Screen Time Makes My Kids Crazy. Seriously.

Screen Time Makes My Kids Crazy. Seriously.

Once upon a time, I had a baby – a single baby. I also thought I would do everything perfect.  I vowed to never let the TV babysit my child; hell, I vowed she wouldn’t watch TV until after 2 years old. Then I became pregnant with baby #2.  My first was 15 months old.  It was a slippery slope, folks. Let’s fast forward 6 years and 2 more babies – that’s right, four babies total.  We have two large ‘Smart’ TV’s, 3 iPads, LeapPads, iPhones, and countless other technologically advanced pieces of crap in our home.  They are babysitters, educational tools, road trip companions, boredom busters… the list goes on.  My 2 year old can swipe a screen in embarrassing speed. I have noticed the crumbling effect these devices have on our daily lives though.  Don’t get me wrong, I am not about to lock them away – a mother needs a sanity break each day, and these ‘things’ provide just that.  Well, kind of…  You’ll see what I mean in a minute.   childish tantrums, tears and hysterics   If any type of blue light device is turned on, my boys become monsters.  Not right away, and not as they are blinded by the crap that is being displayed in front of them, but once the device has been shut off or physically pried from their fingertips.  That is the moment shit hits the fan. Our day goes downhill quickly. It’s as if these screens switch something in the brain, causing my boys (and occasionally my daughter) to lose themselves.  They are cranky, easily disgruntled, quick to argue or complain, extremely emotional, and all around different than before being exposed to the screens. I know I am not alone on this one.   tv   While the screens make for a great babysitter   the aftermath is maddening.  I become a horrible mother because I am feeding off of their emotional meltdowns.  I crave a glass of wine and envision running away from home.  All because of these screens that are supposed to be wonderful. So, being that I am a researcher, I started digging.  It’s all pretty science-y but damn well common sense.  It doesn’t take a rocket scientist to realize that the screens are effecting our children (and us!).   File May 21, 1 50 14 PM

The Science of Blue Light Screens

Did you know that American children being exposed to AN AVERAGE of SEVEN HOURS of screen time a day?  I am not kidding.  (And why would I kid? I’ve had plenty of ‘movie days’ with my tribe.) For decades the American Academy of Pediatrics has pushed for children to have less screen time, but the hours have only increased.  There is a large problem with children being able to recognize true (real life) human emotions when they spend time in front of a screen. Last year, Psychology Today reported that blue light screen time is directly linked to children be chronically irritable, depressed, prone to rages,  and are constantly agitated and exhausted.  While these kids are easily diagnosed with ADD, ADHD, Depression, Bipolar Disorder, and are offered medication, it could be directly linked to their time in front of screens – TV’s, Pads, and phones.   tv1   Research shows that: Screen time induces stress reactions. Screen time disrupts sleep and desynchronizes the body clock (link is external) Screen time desensitizes the brain’s reward system. Screen time overloads the sensory system (link is external), fractures attention (link is external), and depletes mental reserves Screen-time reduces physical activity levels and exposure to “green time”  (Outside nature play) Screen time can effect cognitive development. Read more at Psychology Today. Dr. Aric Sigman, an associate fellow of the British Psychological Society and a Fellow of Britain’s Royal Society of Medicine, says that young children can be addicted and over-exposed to screens and this can unintentionally cause permanent damage to their still-developing brains. If introduced and constantly exposed to too much screen time at a young age, Dr. Sigman says, that the screens are “the very thing impeding the development of the abilities that parents are so eager to foster through the tablets. The ability to focus, to concentrate, to lend attention, to sense other people’s attitudes and communicate with them, to build a large vocabulary—all those abilities are harmed.”   Boy and girl wathing cartoons on the notebook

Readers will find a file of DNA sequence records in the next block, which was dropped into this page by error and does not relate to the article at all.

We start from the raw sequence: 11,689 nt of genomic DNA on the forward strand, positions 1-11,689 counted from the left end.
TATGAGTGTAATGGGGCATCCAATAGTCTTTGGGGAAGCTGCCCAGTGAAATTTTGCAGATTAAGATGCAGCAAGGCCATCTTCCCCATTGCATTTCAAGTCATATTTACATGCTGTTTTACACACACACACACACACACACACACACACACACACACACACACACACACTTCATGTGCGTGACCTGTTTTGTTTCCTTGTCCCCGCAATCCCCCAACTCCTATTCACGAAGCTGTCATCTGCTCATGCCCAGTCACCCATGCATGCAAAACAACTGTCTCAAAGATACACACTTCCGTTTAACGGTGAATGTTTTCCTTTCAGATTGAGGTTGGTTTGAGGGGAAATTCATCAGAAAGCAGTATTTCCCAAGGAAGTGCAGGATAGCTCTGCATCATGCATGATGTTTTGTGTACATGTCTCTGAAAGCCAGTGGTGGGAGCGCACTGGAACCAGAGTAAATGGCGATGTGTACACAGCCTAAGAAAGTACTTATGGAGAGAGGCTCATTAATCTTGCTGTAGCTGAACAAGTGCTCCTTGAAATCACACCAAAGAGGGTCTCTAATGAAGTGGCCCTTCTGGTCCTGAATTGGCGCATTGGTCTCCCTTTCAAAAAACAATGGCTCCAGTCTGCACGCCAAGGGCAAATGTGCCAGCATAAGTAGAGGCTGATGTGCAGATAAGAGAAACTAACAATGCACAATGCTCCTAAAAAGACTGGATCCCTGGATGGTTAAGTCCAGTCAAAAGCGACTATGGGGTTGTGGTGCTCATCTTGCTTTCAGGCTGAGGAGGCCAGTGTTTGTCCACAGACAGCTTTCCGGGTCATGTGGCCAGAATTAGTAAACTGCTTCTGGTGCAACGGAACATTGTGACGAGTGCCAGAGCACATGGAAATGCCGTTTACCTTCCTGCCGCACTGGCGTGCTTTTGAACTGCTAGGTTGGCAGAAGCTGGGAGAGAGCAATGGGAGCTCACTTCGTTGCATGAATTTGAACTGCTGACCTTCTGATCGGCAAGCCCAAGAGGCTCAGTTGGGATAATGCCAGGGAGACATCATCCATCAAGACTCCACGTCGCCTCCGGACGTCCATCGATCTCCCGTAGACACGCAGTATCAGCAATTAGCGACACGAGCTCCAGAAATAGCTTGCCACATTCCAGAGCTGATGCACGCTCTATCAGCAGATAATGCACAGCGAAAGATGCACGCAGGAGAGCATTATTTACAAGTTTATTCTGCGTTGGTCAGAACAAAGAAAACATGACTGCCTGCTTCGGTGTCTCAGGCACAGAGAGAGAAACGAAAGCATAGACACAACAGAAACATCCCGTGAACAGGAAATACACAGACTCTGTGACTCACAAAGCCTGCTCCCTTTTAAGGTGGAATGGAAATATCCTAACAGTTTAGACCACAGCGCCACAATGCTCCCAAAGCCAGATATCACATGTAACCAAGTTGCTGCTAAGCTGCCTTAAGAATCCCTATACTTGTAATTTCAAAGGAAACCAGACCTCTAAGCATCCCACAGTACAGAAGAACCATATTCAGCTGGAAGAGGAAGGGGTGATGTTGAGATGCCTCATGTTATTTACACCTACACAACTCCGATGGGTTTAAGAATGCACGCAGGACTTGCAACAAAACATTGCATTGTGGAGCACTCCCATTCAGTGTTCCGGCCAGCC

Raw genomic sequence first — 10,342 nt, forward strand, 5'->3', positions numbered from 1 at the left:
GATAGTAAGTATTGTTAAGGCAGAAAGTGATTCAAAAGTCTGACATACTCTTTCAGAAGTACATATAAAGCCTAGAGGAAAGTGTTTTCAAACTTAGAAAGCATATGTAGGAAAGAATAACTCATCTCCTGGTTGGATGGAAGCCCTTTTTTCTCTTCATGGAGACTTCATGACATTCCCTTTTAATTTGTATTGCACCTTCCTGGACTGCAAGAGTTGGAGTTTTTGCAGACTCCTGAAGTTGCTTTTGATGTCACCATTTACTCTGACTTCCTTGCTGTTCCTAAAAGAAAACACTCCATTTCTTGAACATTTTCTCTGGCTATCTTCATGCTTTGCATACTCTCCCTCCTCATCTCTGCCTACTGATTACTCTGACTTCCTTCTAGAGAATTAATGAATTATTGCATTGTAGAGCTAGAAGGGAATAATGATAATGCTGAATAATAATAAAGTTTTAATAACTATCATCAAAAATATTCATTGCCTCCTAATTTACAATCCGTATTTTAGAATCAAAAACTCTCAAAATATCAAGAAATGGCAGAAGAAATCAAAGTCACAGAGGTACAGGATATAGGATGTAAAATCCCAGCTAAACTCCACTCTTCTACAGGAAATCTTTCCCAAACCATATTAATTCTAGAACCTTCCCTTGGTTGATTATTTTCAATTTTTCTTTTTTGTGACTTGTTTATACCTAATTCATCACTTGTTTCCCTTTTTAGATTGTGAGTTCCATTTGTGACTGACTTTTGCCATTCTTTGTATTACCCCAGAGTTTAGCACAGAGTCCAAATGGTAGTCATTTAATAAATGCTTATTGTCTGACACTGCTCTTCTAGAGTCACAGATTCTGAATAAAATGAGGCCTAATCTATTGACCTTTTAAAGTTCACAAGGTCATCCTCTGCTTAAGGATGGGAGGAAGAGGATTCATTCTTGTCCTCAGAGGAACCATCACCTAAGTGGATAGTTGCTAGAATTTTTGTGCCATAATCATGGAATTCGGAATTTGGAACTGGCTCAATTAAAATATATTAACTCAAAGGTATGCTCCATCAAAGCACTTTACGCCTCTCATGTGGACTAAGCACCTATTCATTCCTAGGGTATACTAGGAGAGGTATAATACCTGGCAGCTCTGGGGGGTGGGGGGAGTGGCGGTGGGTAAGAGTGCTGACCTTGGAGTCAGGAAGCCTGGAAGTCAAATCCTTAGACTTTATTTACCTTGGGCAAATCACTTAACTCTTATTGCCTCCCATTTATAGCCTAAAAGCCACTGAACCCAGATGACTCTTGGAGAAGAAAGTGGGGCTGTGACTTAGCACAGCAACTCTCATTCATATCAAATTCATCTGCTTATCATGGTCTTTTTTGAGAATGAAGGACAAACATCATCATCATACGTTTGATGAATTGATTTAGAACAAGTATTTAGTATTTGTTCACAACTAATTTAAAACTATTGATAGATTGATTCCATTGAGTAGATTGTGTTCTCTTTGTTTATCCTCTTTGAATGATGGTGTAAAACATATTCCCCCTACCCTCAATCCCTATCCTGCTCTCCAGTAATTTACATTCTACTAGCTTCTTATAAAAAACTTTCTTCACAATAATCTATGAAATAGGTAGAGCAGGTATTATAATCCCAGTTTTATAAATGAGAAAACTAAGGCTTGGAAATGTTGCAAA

What am I going to do? What can you do?

Harvard has produced a ‘cheat sheet’ if you will; a pamphlet that gives you all the tools to help limit your children’s screen time.  There are great ideas in it; a few that I will be utilizing:
  • Music on in the background from morning until night.
  • Technology will be used for guided meditation and exercise programs for the kids.
  • There will never be a TV in any of our bedrooms.
  • Parental controls for the iPads to automatically shut it down after a period of time.
  • TV Timer Bob for the TV’s sounds like a great investment.
I plan to do a two week (Maybe I’ll see how a week goes first….) of zero-screens.  Obviously, I am tied to a computer for work, but that would be it.  The TV’s would be unplugged; the iPads and LeapPads put up; and the smart phones set with a new password.  I feel like the initial detox could be bad (BAD BAD BAD), but then everyone should level off. Hopefully. If not, I may drown in wine.   wine glasses   Resources:      
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